Chief Editor Jordanne Waldschmidt weighs in on the state of electric construction equipment and where the industry’s attention would be better served in the near term: hybrids. The opinions stated are those of the author and don’t necessarily reflect the views of Equipment World or its parent company, Randall Reilly.
Over the past few years, major construction equipment manufacturers have gone on a spree of snapping up battery technology manufacturers or heavily investing in those businesses.
Cat invested in Lithos Energy. Deere bought Kriesel Electric. Volvo CE nabbed Proterra. Komatsu scooped up American Battery Systems. And Yanmar acquired a majority share of ELEO Technologies, to name a few.
It’s a logical move in the transition to green energy, allowing the OEMs greater control of their own destiny in a lithium battery market that has struggled to keep up with demand.
But despite the noble goal of reducing carbon emissions, it’s a complicated and misguided state of affairs – primarily driven by political overreach and appeasement of corporate investors.
To better predict the near-term future of electric equipment in the construction market, let’s examine some recent happenings in the automotive industry.
On December 1, the Biden Administration announced a crackdown on automotive manufacturers using battery materials from countries considered “hostile to the U.S.,” including companies owned by, controlled by, or based in China, Russia, North Korea or Iran.
According to the U.S Treasury Department, “Beginning in 2024, an eligible clean vehicle may not contain any battery components that are manufactured by a foreign entity of concern, and beginning in 2025, an eligible clean vehicle may not contain any critical minerals that were extracted, processed, or recycled by a foreign entity of concern.”
This means that many electric vehicles will lose out on the exact clean car tax credits that have made them appealing to consumers.
At the same time, some analysts predict a supply deficit of lithium by 2025, largely attributed to China’s own demand exceeding its supply, according to a report by CNBC.
(Sidebar: Companies often fail to talk about the fossil fuels required to mine lithium. While I don’t want to go down the rabbit hole of which is “worse” for the environment – mining lithium for multi-use battery packs versus drilling and refining oil for single-use fuel tank fill-ups – it’s worth noting as part of the conversation and food for thought.)
As a result, traditional automakers have been put between a rock and a hard place as they battle more lithium demand than government-friendly suppliers can meet, fewer incentives for consumers to buy the higher-priced vehicles and fierce competition from industry newcomers like Tesla.
Tax credits aside, consumers have been slow to adopt electric vehicles, and it’s causing manufacturers to lose money hand over fist on their investments.
Ford lost an estimated $36,000 on each of the 36,000 electric vehicles it delivered to dealers in the third quarter, according to an article from Reuters. That’s 11% more than its estimated loss per EV during the second quarter.
CEO Jim Farley told investors the company would “slow the ramp-up of money-losing EVs, shifting investment to Ford's commercial vehicle unit and citing plans to quadruple sales of gas-electric hybrids over the next five years.”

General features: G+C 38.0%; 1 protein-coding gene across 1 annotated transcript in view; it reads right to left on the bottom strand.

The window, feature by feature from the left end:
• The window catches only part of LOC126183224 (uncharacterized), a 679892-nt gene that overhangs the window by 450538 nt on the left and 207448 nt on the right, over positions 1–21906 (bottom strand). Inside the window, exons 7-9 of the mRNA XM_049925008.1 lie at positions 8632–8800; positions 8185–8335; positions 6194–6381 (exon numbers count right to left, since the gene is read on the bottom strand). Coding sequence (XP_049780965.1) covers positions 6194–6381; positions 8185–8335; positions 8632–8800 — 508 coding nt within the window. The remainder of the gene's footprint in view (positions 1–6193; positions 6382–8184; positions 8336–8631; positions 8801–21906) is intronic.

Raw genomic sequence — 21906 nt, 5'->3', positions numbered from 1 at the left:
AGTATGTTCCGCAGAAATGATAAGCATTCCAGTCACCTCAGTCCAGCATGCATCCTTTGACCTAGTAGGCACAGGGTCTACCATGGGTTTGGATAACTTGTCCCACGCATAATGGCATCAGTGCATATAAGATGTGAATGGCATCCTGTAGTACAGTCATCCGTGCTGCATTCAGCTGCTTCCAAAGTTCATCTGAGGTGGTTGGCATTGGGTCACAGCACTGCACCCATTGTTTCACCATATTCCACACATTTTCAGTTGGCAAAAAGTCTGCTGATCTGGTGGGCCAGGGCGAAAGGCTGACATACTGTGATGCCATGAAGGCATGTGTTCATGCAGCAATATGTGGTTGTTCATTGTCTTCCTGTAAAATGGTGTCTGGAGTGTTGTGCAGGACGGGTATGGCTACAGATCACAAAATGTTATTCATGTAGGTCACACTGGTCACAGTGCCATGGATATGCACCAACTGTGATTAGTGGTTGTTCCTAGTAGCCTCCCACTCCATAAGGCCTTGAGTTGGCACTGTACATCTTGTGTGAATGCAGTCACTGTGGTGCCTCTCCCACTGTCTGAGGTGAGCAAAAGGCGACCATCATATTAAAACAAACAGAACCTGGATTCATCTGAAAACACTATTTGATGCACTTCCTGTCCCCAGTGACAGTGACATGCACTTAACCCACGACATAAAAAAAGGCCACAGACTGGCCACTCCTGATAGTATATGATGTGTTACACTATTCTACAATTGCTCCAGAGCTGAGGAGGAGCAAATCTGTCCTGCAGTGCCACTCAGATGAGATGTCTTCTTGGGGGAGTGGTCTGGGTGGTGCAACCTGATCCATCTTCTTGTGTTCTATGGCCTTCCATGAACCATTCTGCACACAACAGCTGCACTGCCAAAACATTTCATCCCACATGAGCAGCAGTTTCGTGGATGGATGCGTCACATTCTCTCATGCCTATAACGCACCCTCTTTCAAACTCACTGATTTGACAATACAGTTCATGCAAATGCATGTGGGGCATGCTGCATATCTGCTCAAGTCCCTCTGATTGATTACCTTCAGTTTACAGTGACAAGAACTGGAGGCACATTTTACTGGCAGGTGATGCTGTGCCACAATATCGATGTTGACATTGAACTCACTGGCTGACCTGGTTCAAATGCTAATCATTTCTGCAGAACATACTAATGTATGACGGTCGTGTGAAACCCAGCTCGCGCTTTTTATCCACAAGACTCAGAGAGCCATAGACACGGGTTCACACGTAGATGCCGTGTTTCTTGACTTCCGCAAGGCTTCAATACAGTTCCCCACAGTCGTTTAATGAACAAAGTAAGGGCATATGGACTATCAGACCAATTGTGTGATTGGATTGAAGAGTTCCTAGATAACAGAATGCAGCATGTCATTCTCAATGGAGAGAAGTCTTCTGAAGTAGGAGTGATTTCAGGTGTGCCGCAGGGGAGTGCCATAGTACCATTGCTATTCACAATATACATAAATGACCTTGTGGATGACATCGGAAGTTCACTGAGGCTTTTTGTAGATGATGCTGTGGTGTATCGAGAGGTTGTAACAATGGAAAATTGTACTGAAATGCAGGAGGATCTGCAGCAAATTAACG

And that’s the ticket right there: hybrids.
Continue Investment in ICE and Hybrid Engines
If consumers are unwilling to pay a premium for EVs over comparable internal combustion and hybrid models, how can we expect construction contractors to buck that trend in an industry with increasingly tight margins?
Somewhere along the way, we’ve skipped a few steps, and it’s time to admit we’re going about the transition to green energy all wrong.
Before you hang me for that statement, I'd like to clarify that I'm not against investing in new technologies or electrification. Leaving the planet in a better place for the next generation is something I think we can all rally behind. We’re just not ready for it yet – infrastructure-wise or from a price standpoint.
Few contractors are going to pony up for an electric machine that is multiple times the cost of an ICE equivalent. And I’ll argue that government tax credits to offset the added cost aren’t worth the minimal carbon emissions saved.
By prioritizing hybrid machines, it gives the world time to make the necessary investments in the electrical grid and bring down the cost of expensive battery solutions.
We’re on the right path, we just need to slow down and give adequate time to make the transition. As supplementary technologies like AI and automation advance, it will add to the efficacy of electric machines, creating an ecosystem of efficiency, as seen in the manufacturing environment (and as we heard from Volvo CE's Dr. Ray Gallant, on a recent episode of The Dirt.)
My challenges to OEMs: Don’t stop investing in the internal combustion engines and the bridge technologies necessary to get us to full electrification. Better educate dealer sales personnel on the advantages of current model hybrid machines, despite their higher costs. And don’t be afraid to push back against investors who are out of touch with customer needs and wants.
My challenges to contractors: Consider the efficiency of your current operations. Be open to new technologies. And carefully consider the long-term cost savings of hybrid machines before making a decision on price alone.
There is a place for electrification in the construction industry - and we should keep moving toward that - but it’s going to take the convergence of multiple technologies for it to become a reality. And that reality is likely still 10 years away.